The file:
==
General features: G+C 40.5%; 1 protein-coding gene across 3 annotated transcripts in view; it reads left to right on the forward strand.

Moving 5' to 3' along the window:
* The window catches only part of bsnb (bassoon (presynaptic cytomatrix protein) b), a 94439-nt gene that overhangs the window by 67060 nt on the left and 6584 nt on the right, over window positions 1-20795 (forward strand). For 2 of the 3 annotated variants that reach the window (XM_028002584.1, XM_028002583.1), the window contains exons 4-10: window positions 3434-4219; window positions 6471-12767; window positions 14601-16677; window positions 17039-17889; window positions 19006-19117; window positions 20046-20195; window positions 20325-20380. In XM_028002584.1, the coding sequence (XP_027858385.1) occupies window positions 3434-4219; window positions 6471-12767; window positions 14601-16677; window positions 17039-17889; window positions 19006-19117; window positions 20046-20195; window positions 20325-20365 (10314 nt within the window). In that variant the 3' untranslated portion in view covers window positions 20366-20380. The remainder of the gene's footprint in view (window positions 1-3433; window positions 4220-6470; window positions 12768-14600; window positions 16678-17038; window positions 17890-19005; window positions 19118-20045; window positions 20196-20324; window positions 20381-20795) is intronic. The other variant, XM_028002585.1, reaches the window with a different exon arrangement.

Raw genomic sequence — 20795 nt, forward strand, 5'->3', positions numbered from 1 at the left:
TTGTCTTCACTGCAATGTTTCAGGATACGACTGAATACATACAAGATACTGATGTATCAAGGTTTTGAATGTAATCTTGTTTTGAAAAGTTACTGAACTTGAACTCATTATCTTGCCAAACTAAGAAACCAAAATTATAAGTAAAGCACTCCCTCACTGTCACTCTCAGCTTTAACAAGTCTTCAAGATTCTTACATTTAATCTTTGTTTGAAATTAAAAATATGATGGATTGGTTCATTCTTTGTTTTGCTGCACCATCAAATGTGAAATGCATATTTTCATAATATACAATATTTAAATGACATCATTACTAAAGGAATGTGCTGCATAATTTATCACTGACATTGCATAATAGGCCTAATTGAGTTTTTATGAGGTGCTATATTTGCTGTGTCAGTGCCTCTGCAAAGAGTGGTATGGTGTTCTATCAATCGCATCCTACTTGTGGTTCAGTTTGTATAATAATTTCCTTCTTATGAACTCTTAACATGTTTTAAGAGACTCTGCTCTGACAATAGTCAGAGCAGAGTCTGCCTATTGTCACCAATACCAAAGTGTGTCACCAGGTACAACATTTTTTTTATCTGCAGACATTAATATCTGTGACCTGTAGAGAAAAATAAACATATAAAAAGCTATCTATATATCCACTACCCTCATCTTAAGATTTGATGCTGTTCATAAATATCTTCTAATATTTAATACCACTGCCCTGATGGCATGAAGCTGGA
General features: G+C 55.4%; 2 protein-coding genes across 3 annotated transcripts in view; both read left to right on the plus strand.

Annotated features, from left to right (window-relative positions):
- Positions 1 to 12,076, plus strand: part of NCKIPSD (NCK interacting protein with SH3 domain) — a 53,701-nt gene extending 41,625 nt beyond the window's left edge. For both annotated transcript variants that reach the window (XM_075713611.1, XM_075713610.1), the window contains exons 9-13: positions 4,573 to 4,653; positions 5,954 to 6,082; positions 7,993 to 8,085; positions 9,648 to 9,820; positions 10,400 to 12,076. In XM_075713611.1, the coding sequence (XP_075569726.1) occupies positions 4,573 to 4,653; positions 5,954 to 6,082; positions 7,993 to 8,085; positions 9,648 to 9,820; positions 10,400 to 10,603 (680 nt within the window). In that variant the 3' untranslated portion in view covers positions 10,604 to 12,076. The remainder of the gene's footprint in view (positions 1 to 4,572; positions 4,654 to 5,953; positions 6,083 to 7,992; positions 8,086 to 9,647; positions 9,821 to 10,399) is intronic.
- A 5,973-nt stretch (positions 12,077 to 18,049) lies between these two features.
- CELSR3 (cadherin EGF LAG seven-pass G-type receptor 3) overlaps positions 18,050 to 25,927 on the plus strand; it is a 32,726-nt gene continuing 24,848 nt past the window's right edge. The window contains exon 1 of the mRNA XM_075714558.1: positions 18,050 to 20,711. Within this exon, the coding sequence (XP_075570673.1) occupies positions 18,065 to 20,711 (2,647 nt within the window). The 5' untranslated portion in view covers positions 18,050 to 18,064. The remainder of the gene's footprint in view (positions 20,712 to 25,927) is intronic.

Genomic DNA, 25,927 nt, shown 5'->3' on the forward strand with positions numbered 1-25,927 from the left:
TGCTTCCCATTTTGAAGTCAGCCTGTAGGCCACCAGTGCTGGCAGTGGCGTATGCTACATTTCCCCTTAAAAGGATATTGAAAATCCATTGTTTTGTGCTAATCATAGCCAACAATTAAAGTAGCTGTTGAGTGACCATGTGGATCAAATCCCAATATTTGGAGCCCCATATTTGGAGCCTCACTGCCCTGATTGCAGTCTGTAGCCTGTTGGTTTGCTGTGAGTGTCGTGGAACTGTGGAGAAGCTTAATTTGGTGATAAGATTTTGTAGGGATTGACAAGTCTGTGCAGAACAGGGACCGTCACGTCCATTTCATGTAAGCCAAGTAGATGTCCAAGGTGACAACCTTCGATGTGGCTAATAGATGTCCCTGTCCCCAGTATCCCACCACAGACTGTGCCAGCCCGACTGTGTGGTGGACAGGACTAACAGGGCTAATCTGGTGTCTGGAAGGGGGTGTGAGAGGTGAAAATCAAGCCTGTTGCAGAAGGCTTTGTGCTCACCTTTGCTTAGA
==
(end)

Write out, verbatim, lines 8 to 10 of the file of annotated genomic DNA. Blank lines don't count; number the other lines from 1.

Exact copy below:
- Positions 1 to 12,076, plus strand: part of NCKIPSD (NCK interacting protein with SH3 domain) — a 53,701-nt gene extending 41,625 nt beyond the window's left edge. For both annotated transcript variants that reach the window (XM_075713611.1, XM_075713610.1), the window contains exons 9-13: positions 4,573 to 4,653; positions 5,954 to 6,082; positions 7,993 to 8,085; positions 9,648 to 9,820; positions 10,400 to 12,076. In XM_075713611.1, the coding sequence (XP_075569726.1) occupies positions 4,573 to 4,653; positions 5,954 to 6,082; positions 7,993 to 8,085; positions 9,648 to 9,820; positions 10,400 to 10,603 (680 nt within the window). In that variant the 3' untranslated portion in view covers positions 10,604 to 12,076. The remainder of the gene's footprint in view (positions 1 to 4,572; positions 4,654 to 5,953; positions 6,083 to 7,992; positions 8,086 to 9,647; positions 9,821 to 10,399) is intronic.
- A 5,973-nt stretch (positions 12,077 to 18,049) lies between these two features.
- CELSR3 (cadherin EGF LAG seven-pass G-type receptor 3) overlaps positions 18,050 to 25,927 on the plus strand; it is a 32,726-nt gene continuing 24,848 nt past the window's right edge. The window contains exon 1 of the mRNA XM_075714558.1: positions 18,050 to 20,711. Within this exon, the coding sequence (XP_075570673.1) occupies positions 18,065 to 20,711 (2,647 nt within the window). The 5' untranslated portion in view covers positions 18,050 to 18,064. The remainder of the gene's footprint in view (positions 20,712 to 25,927) is intronic.